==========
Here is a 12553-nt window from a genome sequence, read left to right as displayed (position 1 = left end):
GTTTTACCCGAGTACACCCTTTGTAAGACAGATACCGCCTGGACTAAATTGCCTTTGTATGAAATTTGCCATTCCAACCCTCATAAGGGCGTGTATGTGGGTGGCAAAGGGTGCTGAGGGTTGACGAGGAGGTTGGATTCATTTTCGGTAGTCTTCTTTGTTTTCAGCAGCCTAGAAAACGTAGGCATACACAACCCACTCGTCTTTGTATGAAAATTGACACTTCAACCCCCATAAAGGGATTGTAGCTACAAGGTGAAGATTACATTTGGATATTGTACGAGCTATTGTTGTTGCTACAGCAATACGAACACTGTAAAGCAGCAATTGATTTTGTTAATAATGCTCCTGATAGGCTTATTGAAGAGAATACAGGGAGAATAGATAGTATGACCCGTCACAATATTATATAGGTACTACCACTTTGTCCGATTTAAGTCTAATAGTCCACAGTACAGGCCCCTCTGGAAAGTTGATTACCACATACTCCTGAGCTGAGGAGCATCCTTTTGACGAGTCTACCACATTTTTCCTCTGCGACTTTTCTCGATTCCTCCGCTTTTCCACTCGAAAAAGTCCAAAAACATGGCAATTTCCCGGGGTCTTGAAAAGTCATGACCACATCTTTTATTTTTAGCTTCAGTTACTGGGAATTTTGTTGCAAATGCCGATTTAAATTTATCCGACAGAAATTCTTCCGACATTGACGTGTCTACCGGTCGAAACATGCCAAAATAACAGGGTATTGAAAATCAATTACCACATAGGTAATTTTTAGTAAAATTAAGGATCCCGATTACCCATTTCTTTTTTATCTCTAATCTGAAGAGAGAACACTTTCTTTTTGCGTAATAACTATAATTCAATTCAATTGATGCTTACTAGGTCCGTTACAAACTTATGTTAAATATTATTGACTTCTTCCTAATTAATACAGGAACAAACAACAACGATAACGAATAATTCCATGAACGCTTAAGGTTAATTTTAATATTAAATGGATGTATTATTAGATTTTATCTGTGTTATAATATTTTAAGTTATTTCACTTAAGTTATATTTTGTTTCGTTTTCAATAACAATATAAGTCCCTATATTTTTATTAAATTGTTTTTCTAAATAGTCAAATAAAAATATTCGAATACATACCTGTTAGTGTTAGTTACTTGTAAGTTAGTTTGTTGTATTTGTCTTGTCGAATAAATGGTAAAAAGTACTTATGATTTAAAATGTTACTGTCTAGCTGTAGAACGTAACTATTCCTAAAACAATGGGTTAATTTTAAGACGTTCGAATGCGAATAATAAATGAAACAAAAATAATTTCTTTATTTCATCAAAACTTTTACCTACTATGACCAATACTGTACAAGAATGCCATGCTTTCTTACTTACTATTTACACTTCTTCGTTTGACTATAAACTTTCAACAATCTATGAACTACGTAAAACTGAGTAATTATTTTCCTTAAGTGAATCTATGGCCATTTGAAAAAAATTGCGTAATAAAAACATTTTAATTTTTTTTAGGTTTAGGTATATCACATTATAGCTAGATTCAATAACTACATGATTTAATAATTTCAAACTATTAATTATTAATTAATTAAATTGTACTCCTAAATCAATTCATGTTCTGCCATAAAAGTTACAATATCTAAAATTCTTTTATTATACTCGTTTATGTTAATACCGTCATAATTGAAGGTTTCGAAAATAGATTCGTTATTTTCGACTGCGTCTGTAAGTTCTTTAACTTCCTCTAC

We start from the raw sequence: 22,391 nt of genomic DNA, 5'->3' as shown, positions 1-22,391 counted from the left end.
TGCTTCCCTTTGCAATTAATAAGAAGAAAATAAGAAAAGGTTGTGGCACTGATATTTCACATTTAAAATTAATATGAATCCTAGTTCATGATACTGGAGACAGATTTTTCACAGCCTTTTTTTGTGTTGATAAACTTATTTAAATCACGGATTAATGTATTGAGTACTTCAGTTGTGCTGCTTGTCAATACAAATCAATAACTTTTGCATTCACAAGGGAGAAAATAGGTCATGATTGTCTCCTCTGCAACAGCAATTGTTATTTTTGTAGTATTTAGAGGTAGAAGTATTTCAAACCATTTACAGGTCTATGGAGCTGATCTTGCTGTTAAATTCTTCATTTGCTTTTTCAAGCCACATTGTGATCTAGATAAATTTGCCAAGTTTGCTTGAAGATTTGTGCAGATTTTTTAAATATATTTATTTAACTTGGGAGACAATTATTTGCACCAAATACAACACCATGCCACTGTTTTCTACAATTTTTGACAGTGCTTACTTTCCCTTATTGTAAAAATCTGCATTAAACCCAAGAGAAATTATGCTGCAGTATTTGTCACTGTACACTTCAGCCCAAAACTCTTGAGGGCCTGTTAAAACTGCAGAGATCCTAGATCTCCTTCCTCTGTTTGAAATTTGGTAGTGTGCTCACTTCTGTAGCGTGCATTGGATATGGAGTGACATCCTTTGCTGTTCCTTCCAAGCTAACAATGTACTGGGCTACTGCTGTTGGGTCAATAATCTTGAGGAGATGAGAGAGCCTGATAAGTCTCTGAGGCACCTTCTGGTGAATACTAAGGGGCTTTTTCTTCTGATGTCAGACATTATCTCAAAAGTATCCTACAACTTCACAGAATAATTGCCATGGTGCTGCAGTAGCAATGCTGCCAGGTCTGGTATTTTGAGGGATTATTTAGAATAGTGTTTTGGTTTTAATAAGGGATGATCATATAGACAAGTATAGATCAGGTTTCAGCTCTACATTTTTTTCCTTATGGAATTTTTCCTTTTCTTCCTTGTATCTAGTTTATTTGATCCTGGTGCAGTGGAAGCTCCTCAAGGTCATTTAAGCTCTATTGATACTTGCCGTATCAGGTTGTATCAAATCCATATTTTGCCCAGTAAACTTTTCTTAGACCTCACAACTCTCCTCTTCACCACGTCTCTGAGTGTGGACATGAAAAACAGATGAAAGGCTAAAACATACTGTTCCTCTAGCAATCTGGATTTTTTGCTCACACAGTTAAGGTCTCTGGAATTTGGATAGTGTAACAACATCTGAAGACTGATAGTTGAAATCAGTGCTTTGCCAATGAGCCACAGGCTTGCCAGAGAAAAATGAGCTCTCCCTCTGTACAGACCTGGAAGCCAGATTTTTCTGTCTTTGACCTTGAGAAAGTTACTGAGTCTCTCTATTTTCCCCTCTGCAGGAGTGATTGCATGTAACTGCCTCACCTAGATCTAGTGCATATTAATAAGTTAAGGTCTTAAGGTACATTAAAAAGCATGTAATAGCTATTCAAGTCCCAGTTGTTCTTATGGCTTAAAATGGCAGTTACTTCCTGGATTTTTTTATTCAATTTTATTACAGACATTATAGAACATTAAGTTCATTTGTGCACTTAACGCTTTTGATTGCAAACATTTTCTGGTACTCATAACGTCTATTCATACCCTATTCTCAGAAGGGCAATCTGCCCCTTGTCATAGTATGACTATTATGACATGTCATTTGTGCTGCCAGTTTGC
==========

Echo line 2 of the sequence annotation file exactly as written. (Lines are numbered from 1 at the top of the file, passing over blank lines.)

GTTTTACCCGAGTACACCCTTTGTAAGACAGATACCGCCTGGACTAAATTGCCTTTGTATGAAATTTGCCATTCCAACCCTCATAAGGGCGTGTATGTGGGTGGCAAAGGGTGCTGAGGGTTGACGAGGAGGTTGGATTCATTTTCGGTAGTCTTCTTTGTTTTCAGCAGCCTAGAAAACGTAGGCATACACAACCCACTCGTCTTTGTATGAAAATTGACACTTCAACCCCCATAAAGGGATTGTAGCTACAAGGTGAAGATTACATTTGGATATTGTACGAGCTATTGTTGTTGCTACAGCAATACGAACACTGTAAAGCAGCAATTGATTTTGTTAATAATGCTCCTGATAGGCTTATTGAAGAGAATACAGGGAGAATAGATAGTATGACCCGTCACAATATTATATAGGTACTACCACTTTGTCCGATTTAAGTCTAATAGTCCACAGTACAGGCCCCTCTGGAAAGTTGATTACCACATACTCCTGAGCTGAGGAGCATCCTTTTGACGAGTCTACCACATTTTTCCTCTGCGACTTTTCTCGATTCCTCCGCTTTTCCACTCGAAAAAGTCCAAAAACATGGCAATTTCCCGGGGTCTTGAAAAGTCATGACCACATCTTTTATTTTTAGCTTCAGTTACTGGGAATTTTGTTGCAAATGCCGATTTAAATTTATCCGACAGAAATTCTTCCGACATTGACGTGTCTACCGGTCGAAACATGCCAAAATAACAGGGTATTGAAAATCAATTACCACATAGGTAATTTTTAGTAAAATTAAGGATCCCGATTACCCATTTCTTTTTTATCTCTAATCTGAAGAGAGAACACTTTCTTTTTGCGTAATAACTATAATTCAATTCAATTGATGCTTACTAGGTCCGTTACAAACTTATGTTAAATATTATTGACTTCTTCCTAATTAATACAGGAACAAACAACAACGATAACGAATAATTCCATGAACGCTTAAGGTTAATTTTAATATTAAATGGATGTATTATTAGATTTTATCTGTGTTATAATATTTTAAGTTATTTCACTTAAGTTATATTTTGTTTCGTTTTCAATAACAATATAAGTCCCTATATTTTTATTAAATTGTTTTTCTAAATAGTCAAATAAAAATATTCGAATACATACCTGTTAGTGTTAGTTACTTGTAAGTTAGTTTGTTGTATTTGTCTTGTCGAATAAATGGTAAAAAGTACTTATGATTTAAAATGTTACTGTCTAGCTGTAGAACGTAACTATTCCTAAAACAATGGGTTAATTTTAAGACGTTCGAATGCGAATAATAAATGAAACAAAAATAATTTCTTTATTTCATCAAAACTTTTACCTACTATGACCAATACTGTACAAGAATGCCATGCTTTCTTACTTACTATTTACACTTCTTCGTTTGACTATAAACTTTCAACAATCTATGAACTACGTAAAACTGAGTAATTATTTTCCTTAAGTGAATCTATGGCCATTTGAAAAAAATTGCGTAATAAAAACATTTTAATTTTTTTTAGGTTTAGGTATATCACATTATAGCTAGATTCAATAACTACATGATTTAATAATTTCAAACTATTAATTATTAATTAATTAAATTGTACTCCTAAATCAATTCATGTTCTGCCATAAAAGTTACAATATCTAAAATTCTTTTATTATACTCGTTTATGTTAATACCGTCATAATTGAAGGTTTCGAAAATAGATTCGTTATTTTCGACTGCGTCTGTAAGTTCTTTAACTTCCTCTAC